Lori Martin was busy in late October doing end-of-season work on the family’s Roving Donkey Farm, a vegetable farm on 2.5 acres near Bismarck. The farm has been in existence since 2012. After Lori cleaned beds, spread fertilizer, rolled up drip tape, and finished putting away the season’s tools, she finished mulching the high tunnel to protect the soil over the winter. Finally, she added water to stimulate soil microbial life.
“Garlic and shallots are going in today – such a ray of hope for next season,” she said. Her husband, Kevin, is a land surveyor during the week, and the couple has two children, Ella and Owen. Kevin lends a hand with the larger projects of setting up fencing, trellising, and the drip irrigation system, but Lori provides most of the labor, with a torrent of work during the summer months around the farm.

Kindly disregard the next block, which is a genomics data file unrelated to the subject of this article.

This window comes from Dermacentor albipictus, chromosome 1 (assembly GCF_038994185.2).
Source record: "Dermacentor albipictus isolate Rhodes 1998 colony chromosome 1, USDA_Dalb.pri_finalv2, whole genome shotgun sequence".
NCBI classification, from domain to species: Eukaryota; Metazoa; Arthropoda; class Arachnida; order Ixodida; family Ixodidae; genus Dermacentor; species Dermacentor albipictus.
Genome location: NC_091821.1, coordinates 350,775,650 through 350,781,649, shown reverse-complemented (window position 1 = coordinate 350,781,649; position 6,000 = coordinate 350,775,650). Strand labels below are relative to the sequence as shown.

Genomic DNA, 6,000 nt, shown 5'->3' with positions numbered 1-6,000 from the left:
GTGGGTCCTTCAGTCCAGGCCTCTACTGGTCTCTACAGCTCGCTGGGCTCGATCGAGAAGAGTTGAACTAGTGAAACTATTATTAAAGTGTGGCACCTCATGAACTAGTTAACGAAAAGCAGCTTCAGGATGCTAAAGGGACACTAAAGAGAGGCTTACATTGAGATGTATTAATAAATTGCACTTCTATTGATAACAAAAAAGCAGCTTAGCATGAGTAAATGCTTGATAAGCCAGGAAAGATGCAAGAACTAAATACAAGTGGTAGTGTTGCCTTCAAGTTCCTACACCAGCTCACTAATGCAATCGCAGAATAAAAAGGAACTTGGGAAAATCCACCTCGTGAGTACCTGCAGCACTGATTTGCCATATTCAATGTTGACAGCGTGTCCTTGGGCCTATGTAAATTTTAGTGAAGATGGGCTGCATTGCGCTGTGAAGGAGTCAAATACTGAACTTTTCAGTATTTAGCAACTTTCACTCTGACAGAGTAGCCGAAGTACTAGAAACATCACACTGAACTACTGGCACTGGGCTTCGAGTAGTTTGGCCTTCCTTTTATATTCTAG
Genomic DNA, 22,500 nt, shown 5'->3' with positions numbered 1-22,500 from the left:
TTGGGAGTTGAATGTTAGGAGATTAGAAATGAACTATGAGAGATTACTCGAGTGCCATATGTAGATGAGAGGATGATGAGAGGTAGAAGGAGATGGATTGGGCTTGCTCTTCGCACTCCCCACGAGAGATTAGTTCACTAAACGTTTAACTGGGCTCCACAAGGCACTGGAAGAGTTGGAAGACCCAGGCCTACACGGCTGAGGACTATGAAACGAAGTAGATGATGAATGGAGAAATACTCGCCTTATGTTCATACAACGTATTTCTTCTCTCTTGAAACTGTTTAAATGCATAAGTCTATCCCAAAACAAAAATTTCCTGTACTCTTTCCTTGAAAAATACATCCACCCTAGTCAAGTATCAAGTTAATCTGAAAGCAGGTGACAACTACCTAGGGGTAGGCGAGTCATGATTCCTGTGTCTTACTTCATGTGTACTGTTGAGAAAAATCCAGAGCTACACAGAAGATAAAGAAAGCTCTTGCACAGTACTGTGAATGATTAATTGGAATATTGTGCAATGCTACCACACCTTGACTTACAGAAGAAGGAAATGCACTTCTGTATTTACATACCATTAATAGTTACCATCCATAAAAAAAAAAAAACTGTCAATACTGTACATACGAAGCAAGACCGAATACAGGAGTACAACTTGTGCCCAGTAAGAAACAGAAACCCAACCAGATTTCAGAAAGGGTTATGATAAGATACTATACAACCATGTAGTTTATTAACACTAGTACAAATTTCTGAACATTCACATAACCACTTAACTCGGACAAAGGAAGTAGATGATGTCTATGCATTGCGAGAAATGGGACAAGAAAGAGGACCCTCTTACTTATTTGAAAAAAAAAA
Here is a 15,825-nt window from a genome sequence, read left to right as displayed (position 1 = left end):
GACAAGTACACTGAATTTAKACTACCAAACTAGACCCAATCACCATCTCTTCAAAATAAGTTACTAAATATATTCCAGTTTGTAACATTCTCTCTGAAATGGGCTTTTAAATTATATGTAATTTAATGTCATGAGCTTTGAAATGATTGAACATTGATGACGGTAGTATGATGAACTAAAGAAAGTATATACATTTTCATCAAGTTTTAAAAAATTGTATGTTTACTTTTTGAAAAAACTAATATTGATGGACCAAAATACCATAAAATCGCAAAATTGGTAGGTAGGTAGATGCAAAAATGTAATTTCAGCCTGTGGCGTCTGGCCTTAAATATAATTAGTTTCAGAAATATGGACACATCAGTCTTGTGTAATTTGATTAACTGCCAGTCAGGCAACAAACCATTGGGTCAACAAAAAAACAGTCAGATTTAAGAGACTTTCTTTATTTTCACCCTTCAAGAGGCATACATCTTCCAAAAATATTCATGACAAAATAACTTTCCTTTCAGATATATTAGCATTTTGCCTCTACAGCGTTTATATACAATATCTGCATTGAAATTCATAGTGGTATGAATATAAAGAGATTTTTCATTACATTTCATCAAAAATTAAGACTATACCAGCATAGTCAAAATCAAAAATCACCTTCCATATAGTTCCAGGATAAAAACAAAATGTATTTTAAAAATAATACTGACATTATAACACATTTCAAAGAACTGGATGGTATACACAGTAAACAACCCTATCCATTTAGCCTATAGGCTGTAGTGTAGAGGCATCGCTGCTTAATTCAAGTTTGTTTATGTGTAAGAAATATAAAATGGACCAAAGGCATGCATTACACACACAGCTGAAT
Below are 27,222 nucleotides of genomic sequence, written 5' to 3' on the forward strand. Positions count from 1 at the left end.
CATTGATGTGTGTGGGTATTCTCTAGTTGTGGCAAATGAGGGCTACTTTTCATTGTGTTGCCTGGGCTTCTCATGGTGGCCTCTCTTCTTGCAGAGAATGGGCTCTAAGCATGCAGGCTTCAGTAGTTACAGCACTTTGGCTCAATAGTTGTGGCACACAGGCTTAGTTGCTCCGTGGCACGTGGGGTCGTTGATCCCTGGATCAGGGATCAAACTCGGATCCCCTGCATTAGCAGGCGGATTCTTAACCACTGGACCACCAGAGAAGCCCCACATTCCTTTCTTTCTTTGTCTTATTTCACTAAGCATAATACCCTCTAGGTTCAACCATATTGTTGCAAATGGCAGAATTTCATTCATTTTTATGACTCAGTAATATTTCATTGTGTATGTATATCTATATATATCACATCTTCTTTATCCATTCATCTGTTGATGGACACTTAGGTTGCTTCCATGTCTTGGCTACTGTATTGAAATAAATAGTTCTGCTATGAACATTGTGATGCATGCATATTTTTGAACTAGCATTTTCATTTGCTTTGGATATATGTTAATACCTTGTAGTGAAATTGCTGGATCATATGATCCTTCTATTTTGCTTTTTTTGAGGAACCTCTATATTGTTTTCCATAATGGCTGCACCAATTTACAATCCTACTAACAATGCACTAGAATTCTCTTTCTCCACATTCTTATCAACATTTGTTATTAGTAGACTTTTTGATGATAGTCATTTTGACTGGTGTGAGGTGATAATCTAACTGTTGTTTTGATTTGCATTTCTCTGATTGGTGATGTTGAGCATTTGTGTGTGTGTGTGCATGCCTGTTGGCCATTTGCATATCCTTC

Lori spoke about her farm and what it took to get to the point she is at today to others who were thinking of starting small farms at the Foundation for Agricultural and Rural Resource Management and Sustainability (FARRMS) “Farm Dreams” workshop on November 3.
Roving Donkey Farm is composed of a half-acre in production with mostly vegetables, such as cucumbers, lettuce, tomatoes, and peppers. There is a small fruit orchard with berries, apples, Canadian sour cherries, and other fruit that is primarily used for value-added items, such as jams and preserves. They have a small greenhouse used for starting and curing at the end of the season and a high tunnel that is 30×72 feet, along with outdoor planting raised beds.
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